Saint Paul reveals his great zeal for the Gospel as well as his personal disappointments when he says in his first letter to the Corinthians: “Please put up with a little foolishness on my part…For I am jealous of you with the jealousy of God, since I betrothal you to one husband to present you as a chaste virgin to Him…but I am afraid that, as the serpent deceived Eve, someone has deceived you” (1Cor 11:1-4).
Brothers, as pastors we too carry in our bosom a similar zeal as well our own personal disappointments. We love those entrusted to us and yet grieve their sins and faults. We sometimes feel betrayed by their weakness and misdeeds. It is not easy to love, pastor, care and lead. It is even harder when one encounters contempt, dislike, or lack of respect.
Saint Paul felt betrayed; and, therefore, needed to “boast” of the many sacrifices and hardships he endured to bring to “full stature every person in Christ.”(Col 1:28) He needed to boast because he felt belittled by his peers – the very people he was called to serve. Sounds familiar? Nothing hurts more than harmful words, deeds or lack of support from those we trust and love.
However, just criticism can help us improve our Christian witness and unjust criticism can help us be conformed more to Christ. But it still hurts.
Saint John the Baptist gives us some perspective in our need to be built up and not torn down. Although he says very little in the Gospel, his simple words have made him a great consolation to all priests and consecrated persons in the Lord’s Service: “I am the voice crying out in the desert: make straight the way of the Lord.” (Jn 1:23)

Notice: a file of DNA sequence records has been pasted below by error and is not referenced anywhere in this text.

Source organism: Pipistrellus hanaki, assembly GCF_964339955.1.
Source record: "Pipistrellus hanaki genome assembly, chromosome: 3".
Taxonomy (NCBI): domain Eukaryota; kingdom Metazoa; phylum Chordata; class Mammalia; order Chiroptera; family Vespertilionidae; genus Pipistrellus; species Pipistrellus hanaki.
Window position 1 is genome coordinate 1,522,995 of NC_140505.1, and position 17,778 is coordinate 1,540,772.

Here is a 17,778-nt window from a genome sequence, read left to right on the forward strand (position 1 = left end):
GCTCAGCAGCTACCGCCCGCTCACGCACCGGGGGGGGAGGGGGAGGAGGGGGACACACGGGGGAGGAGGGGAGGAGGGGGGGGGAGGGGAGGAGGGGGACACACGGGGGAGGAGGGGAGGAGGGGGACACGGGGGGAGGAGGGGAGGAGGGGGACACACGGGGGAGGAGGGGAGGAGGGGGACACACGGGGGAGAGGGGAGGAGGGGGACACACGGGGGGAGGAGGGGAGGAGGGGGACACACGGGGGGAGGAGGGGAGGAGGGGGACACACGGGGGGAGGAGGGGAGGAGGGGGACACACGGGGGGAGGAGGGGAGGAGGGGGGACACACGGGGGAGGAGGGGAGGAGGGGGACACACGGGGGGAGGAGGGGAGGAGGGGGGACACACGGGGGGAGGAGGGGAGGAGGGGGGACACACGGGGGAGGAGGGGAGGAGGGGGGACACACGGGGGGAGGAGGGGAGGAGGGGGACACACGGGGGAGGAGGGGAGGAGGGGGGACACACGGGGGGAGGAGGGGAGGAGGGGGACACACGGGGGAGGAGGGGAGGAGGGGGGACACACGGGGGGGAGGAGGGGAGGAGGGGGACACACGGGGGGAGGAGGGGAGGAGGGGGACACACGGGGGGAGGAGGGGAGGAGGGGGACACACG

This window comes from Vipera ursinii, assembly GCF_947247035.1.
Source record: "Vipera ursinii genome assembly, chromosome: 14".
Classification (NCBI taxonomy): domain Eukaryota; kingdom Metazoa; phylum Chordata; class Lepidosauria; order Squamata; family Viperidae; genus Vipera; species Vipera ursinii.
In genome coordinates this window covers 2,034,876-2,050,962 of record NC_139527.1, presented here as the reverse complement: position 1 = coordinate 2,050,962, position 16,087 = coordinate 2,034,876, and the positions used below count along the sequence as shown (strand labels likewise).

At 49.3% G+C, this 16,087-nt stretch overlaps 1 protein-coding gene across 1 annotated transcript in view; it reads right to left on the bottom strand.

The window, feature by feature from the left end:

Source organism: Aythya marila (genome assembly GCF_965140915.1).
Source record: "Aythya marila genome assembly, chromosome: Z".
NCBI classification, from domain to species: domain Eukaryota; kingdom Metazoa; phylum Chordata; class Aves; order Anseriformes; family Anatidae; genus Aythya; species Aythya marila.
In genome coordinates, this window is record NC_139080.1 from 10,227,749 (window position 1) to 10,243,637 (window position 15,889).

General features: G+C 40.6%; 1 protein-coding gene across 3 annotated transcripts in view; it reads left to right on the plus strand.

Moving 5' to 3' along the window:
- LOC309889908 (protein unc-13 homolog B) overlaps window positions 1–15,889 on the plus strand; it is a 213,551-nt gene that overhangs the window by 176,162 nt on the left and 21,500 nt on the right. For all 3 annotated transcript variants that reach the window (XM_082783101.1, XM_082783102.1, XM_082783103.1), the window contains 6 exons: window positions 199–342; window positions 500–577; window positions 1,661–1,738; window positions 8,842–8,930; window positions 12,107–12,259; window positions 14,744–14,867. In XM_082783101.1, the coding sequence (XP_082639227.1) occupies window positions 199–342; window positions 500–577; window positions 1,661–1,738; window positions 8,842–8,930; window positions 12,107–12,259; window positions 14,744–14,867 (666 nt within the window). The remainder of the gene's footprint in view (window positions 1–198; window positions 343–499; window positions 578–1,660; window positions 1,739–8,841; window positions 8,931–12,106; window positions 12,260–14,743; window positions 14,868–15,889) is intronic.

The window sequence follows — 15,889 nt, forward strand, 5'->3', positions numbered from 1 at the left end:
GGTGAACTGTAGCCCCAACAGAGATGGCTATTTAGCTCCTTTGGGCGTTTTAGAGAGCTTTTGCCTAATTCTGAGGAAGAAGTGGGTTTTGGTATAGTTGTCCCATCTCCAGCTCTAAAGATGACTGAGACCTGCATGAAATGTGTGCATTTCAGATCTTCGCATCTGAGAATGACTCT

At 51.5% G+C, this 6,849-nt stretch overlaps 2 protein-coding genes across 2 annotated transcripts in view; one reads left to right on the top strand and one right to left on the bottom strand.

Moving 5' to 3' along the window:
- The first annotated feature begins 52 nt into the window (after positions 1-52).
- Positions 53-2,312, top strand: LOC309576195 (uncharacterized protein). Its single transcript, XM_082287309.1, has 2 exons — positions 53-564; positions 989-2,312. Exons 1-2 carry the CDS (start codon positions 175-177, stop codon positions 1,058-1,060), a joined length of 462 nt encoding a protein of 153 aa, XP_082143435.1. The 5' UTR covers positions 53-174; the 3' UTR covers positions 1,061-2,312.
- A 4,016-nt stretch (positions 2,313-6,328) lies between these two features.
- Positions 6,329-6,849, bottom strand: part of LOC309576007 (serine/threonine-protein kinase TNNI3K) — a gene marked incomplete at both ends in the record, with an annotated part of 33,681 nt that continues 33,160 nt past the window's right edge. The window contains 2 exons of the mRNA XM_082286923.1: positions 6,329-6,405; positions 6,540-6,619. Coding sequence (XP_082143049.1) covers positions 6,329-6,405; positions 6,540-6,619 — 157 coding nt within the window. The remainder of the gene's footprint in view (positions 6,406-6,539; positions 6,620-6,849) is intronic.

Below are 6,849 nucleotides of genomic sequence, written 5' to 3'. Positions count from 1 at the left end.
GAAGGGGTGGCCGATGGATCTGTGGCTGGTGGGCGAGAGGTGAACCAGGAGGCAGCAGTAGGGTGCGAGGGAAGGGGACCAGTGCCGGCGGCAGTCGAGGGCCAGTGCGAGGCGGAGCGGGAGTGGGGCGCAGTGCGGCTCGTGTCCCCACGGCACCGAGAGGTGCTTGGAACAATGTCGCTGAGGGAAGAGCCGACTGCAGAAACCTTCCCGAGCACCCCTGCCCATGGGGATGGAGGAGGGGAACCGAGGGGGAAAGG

Brothers, we do not preach our own sanctity, our own virtues, or our own reputation. We preach Christ, and as Saint Paul says “Him Crucified” (1 Cor 1:23). It is not in our name that we baptize, but Christ’s. It is not our churches that we build, but His. It is not our sufferings that we bear, but His. It is not all about us – this ministry entrusted to our care – but about Him: “Whoever receives the one I send, receives me.” (Jn 13:20)
There will always be times when we as priests will be shaken, grieved and personally hurt and disappointed by our peers, our superiors, or by the people we love and serve. Nonetheless, the zealous Saint Paul, and the clear-minded Saint John the Baptist would tell us simply and passionately “He must increase, but I decrease (Jn 3:30).
Bishop Gregory J. Mansour
(Reprinted with permission.)